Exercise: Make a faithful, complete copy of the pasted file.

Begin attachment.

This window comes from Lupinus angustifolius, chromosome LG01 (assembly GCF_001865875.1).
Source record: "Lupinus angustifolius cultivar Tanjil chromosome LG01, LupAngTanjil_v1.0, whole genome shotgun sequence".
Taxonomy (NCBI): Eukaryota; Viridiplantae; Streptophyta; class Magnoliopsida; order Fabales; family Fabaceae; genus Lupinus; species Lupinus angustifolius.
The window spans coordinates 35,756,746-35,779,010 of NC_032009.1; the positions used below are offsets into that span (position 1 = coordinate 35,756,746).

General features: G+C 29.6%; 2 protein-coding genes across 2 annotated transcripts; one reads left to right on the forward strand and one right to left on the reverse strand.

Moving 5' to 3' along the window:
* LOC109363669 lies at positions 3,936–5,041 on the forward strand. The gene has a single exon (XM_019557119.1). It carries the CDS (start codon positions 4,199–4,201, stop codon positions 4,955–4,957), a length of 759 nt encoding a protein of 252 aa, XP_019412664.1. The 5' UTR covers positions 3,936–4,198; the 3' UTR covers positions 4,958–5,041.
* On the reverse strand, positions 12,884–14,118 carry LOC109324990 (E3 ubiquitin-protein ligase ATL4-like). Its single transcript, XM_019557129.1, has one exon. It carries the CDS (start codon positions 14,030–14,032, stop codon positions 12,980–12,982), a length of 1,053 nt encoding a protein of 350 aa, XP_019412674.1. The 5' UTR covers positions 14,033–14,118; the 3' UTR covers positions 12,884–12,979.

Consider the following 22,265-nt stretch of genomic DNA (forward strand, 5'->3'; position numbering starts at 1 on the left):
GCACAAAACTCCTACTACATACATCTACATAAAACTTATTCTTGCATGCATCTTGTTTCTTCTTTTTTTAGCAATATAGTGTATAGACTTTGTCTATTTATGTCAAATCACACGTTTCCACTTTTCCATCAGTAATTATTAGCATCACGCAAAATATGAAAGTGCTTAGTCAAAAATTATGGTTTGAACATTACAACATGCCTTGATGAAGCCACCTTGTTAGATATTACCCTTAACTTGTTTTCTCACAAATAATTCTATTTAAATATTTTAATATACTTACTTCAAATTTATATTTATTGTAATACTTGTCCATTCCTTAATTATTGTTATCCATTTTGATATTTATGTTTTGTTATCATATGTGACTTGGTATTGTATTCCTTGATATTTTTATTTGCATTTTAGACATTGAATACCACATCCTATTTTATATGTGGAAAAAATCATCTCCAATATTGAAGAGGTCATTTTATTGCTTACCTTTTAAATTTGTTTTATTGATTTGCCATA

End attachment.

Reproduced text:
This window comes from Lupinus angustifolius, chromosome LG01 (assembly GCF_001865875.1).
Source record: "Lupinus angustifolius cultivar Tanjil chromosome LG01, LupAngTanjil_v1.0, whole genome shotgun sequence".
Taxonomy (NCBI): Eukaryota; Viridiplantae; Streptophyta; class Magnoliopsida; order Fabales; family Fabaceae; genus Lupinus; species Lupinus angustifolius.
The window spans coordinates 35,756,746-35,779,010 of NC_032009.1; the positions used below are offsets into that span (position 1 = coordinate 35,756,746).

General features: G+C 29.6%; 2 protein-coding genes across 2 annotated transcripts; one reads left to right on the forward strand and one right to left on the reverse strand.

Moving 5' to 3' along the window:
* LOC109363669 lies at positions 3,936–5,041 on the forward strand. The gene has a single exon (XM_019557119.1). It carries the CDS (start codon positions 4,199–4,201, stop codon positions 4,955–4,957), a length of 759 nt encoding a protein of 252 aa, XP_019412664.1. The 5' UTR covers positions 3,936–4,198; the 3' UTR covers positions 4,958–5,041.
* On the reverse strand, positions 12,884–14,118 carry LOC109324990 (E3 ubiquitin-protein ligase ATL4-like). Its single transcript, XM_019557129.1, has one exon. It carries the CDS (start codon positions 14,030–14,032, stop codon positions 12,980–12,982), a length of 1,053 nt encoding a protein of 350 aa, XP_019412674.1. The 5' UTR covers positions 14,033–14,118; the 3' UTR covers positions 12,884–12,979.

Consider the following 22,265-nt stretch of genomic DNA (forward strand, 5'->3'; position numbering starts at 1 on the left):
GCACAAAACTCCTACTACATACATCTACATAAAACTTATTCTTGCATGCATCTTGTTTCTTCTTTTTTTAGCAATATAGTGTATAGACTTTGTCTATTTATGTCAAATCACACGTTTCCACTTTTCCATCAGTAATTATTAGCATCACGCAAAATATGAAAGTGCTTAGTCAAAAATTATGGTTTGAACATTACAACATGCCTTGATGAAGCCACCTTGTTAGATATTACCCTTAACTTGTTTTCTCACAAATAATTCTATTTAAATATTTTAATATACTTACTTCAAATTTATATTTATTGTAATACTTGTCCATTCCTTAATTATTGTTATCCATTTTGATATTTATGTTTTGTTATCATATGTGACTTGGTATTGTATTCCTTGATATTTTTATTTGCATTTTAGACATTGAATACCACATCCTATTTTATATGTGGAAAAAATCATCTCCAATATTGAAGAGGTCATTTTATTGCTTACCTTTTAAATTTGTTTTATTGATTTGCCATA